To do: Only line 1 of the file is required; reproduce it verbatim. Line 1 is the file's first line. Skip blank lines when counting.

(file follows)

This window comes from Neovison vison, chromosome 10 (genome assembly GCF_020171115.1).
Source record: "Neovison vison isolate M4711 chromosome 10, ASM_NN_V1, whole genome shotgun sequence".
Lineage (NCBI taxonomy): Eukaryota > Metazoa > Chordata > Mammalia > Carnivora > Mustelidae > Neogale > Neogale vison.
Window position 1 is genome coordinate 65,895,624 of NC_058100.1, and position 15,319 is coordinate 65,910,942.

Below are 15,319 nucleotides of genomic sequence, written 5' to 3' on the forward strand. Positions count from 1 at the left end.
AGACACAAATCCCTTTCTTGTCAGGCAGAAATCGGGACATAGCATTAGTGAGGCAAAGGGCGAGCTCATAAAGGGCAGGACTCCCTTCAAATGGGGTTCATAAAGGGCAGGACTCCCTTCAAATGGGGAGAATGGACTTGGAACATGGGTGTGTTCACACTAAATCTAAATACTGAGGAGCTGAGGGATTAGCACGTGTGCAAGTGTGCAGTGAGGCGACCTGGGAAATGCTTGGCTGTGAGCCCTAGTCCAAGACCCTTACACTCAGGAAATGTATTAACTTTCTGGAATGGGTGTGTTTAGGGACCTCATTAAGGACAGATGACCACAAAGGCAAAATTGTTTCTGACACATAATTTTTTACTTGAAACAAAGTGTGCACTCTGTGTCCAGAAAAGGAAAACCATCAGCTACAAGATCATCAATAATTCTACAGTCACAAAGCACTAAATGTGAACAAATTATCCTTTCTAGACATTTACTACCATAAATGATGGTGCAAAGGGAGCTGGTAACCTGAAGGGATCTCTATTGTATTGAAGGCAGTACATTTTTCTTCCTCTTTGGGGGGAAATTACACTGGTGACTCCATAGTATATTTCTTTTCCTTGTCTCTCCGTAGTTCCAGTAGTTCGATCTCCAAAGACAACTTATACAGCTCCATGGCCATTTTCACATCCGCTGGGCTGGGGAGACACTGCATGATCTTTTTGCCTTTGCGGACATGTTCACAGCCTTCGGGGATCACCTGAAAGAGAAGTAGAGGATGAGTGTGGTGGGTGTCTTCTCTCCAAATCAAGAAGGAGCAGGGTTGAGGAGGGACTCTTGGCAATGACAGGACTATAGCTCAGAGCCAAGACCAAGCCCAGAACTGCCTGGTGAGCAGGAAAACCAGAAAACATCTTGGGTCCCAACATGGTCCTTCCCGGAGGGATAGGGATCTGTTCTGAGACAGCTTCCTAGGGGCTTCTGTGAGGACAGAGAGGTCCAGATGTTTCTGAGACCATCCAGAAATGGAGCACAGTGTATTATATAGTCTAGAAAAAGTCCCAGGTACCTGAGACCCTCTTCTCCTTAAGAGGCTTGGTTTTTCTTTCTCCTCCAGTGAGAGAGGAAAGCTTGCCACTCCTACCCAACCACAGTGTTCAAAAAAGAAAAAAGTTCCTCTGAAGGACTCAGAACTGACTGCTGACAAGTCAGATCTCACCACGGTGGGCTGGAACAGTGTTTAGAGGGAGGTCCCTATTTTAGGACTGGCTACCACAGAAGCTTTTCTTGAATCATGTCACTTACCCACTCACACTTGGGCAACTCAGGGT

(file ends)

This window comes from Neovison vison, chromosome 10 (genome assembly GCF_020171115.1).